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TITLE
Suisgill Lodge from the Parapet Pool, River Helmsdale
EXTERNAL ID
QZP40_CARD_5609
PLACENAME
Suisgill
DISTRICT
Kildonan, Loth and Clyne
OLD COUNTY/PARISH
SUTHERLAND: Kildonan
PERIOD
1950s
SOURCE
Highland Libraries
ASSET ID
37233
KEYWORDS
postcards
lodges
estates
fishing
salmon
Ilie
Illie
Helmsdale
Robert Gilchrist
gold
Kildonan
Baile an Or
Suisgill Lodge from the Parapet Pool, River Helmsdale

This postcard shows Suisgill Lodge from the Parapet Pool, River Helmsdale, Sutherland.

Suisgill Estate was once part of the vast estates of the Duke and Duchess of Sutherland. 'Gil' from the Gaelic means ravine and 'suis' from the Norse could mean either roaring or saithe (coalfish). The lodge burned down in the 1980s.

The River Helmsdale is one of Scotland's great salmon rivers. The Greek astronomer and geographer Ptolemy (c100AD -170 AD) recorded a river -'ila fluvia ostia' - on Scotland's east coast which is thought to be the River Helmsdale. It is sometimes referred to as the Ilie or Illie.

The river rises from three linked lochs, Rimsdale, Badanloch and nan Clar. A journey of 21 miles (34 km) takes it through the Strath of Kildonan and the Suisgill Estate. It flows in to the sea at Helmsdale, a fishing village developed in 1818 for crofters cleared from the inland glens.

In 1868, Robert Gilchrist, a local man who had worked in the goldfields of Australia, found gold in the Helmsdale, sparking the Kildonan Gold-rush. By the following year 500 prospectors were living in wooden huts in 'Baile an Òr' (the village of gold). However disruption to the environment brought complaints from sportsman and fisherman and the granting of licences came to an end in December 1869.

The Kildonan, Kinbrace and Suisgill Burns were the richest sources of gold but a survey in 1911 found that there was not enough gold present in economically viable quantities.

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Suisgill Lodge from the Parapet Pool, River Helmsdale

SUTHERLAND: Kildonan

1950s

postcards; lodges; estates; fishing; salmon; Ilie; Illie; Helmsdale; Robert Gilchrist; gold; Kildonan; Baile an Or

Highland Libraries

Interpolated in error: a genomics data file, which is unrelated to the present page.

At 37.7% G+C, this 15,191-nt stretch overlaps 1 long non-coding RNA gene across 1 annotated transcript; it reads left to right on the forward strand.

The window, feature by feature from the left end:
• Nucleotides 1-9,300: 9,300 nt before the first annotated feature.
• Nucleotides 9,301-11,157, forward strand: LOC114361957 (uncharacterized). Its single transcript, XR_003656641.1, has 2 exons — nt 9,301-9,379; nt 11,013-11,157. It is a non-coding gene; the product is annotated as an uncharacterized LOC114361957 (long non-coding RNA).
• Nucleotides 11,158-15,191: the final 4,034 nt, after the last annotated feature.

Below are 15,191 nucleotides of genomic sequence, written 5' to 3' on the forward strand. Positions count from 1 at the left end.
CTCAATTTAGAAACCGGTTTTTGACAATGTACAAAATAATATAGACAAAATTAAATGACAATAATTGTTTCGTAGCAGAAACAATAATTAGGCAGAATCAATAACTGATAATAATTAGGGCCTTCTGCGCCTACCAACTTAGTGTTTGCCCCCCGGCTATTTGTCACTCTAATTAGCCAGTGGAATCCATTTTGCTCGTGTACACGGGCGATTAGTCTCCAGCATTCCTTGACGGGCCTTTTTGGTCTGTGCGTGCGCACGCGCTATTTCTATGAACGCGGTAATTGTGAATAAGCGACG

Highland Libraries' Postcard Collection

This postcard shows Suisgill Lodge from the Parapet Pool, River Helmsdale, Sutherland.<br /> <br /> Suisgill Estate was once part of the vast estates of the Duke and Duchess of Sutherland. 'Gil' from the Gaelic means ravine and 'suis' from the Norse could mean either roaring or saithe (coalfish). The lodge burned down in the 1980s.<br /> <br /> The River Helmsdale is one of Scotland's great salmon rivers. The Greek astronomer and geographer Ptolemy (c100AD -170 AD) recorded a river -'ila fluvia ostia' - on Scotland's east coast which is thought to be the River Helmsdale. It is sometimes referred to as the Ilie or Illie.<br /> <br /> The river rises from three linked lochs, Rimsdale, Badanloch and nan Clar. A journey of 21 miles (34 km) takes it through the Strath of Kildonan and the Suisgill Estate. It flows in to the sea at Helmsdale, a fishing village developed in 1818 for crofters cleared from the inland glens.<br /> <br /> In 1868, Robert Gilchrist, a local man who had worked in the goldfields of Australia, found gold in the Helmsdale, sparking the Kildonan Gold-rush. By the following year 500 prospectors were living in wooden huts in 'Baile an Òr' (the village of gold). However disruption to the environment brought complaints from sportsman and fisherman and the granting of licences came to an end in December 1869.<br /> <br /> The Kildonan, Kinbrace and Suisgill Burns were the richest sources of gold but a survey in 1911 found that there was not enough gold present in economically viable quantities.